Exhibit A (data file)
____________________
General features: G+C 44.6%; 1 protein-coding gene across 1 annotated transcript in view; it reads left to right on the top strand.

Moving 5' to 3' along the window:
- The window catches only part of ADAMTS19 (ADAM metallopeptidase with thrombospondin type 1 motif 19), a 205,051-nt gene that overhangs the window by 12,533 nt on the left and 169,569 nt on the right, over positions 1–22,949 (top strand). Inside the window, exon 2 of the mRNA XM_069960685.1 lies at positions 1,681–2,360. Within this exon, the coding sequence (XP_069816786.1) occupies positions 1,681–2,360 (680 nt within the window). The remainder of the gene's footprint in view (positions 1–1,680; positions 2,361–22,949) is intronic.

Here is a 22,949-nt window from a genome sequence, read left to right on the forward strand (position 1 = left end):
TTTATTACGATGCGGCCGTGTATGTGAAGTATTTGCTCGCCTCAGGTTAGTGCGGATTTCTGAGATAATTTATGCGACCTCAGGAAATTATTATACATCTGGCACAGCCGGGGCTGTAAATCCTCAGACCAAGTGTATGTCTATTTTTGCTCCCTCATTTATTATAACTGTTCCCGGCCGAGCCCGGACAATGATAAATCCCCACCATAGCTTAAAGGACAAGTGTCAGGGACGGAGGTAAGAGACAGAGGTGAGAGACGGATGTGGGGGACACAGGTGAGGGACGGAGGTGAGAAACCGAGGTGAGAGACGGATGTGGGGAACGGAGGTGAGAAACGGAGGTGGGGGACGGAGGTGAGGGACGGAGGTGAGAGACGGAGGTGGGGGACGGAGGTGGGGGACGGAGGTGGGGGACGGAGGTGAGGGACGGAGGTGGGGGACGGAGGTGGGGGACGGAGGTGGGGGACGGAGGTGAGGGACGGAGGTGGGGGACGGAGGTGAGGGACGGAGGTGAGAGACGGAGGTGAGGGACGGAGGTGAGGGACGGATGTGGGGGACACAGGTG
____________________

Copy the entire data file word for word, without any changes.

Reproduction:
General features: G+C 44.6%; 1 protein-coding gene across 1 annotated transcript in view; it reads left to right on the top strand.

Moving 5' to 3' along the window:
- The window catches only part of ADAMTS19 (ADAM metallopeptidase with thrombospondin type 1 motif 19), a 205,051-nt gene that overhangs the window by 12,533 nt on the left and 169,569 nt on the right, over positions 1–22,949 (top strand). Inside the window, exon 2 of the mRNA XM_069960685.1 lies at positions 1,681–2,360. Within this exon, the coding sequence (XP_069816786.1) occupies positions 1,681–2,360 (680 nt within the window). The remainder of the gene's footprint in view (positions 1–1,680; positions 2,361–22,949) is intronic.

Here is a 22,949-nt window from a genome sequence, read left to right on the forward strand (position 1 = left end):
TTTATTACGATGCGGCCGTGTATGTGAAGTATTTGCTCGCCTCAGGTTAGTGCGGATTTCTGAGATAATTTATGCGACCTCAGGAAATTATTATACATCTGGCACAGCCGGGGCTGTAAATCCTCAGACCAAGTGTATGTCTATTTTTGCTCCCTCATTTATTATAACTGTTCCCGGCCGAGCCCGGACAATGATAAATCCCCACCATAGCTTAAAGGACAAGTGTCAGGGACGGAGGTAAGAGACAGAGGTGAGAGACGGATGTGGGGGACACAGGTGAGGGACGGAGGTGAGAAACCGAGGTGAGAGACGGATGTGGGGAACGGAGGTGAGAAACGGAGGTGGGGGACGGAGGTGAGGGACGGAGGTGAGAGACGGAGGTGGGGGACGGAGGTGGGGGACGGAGGTGGGGGACGGAGGTGAGGGACGGAGGTGGGGGACGGAGGTGGGGGACGGAGGTGGGGGACGGAGGTGAGGGACGGAGGTGGGGGACGGAGGTGAGGGACGGAGGTGAGAGACGGAGGTGAGGGACGGAGGTGAGGGACGGATGTGGGGGACACAGGTG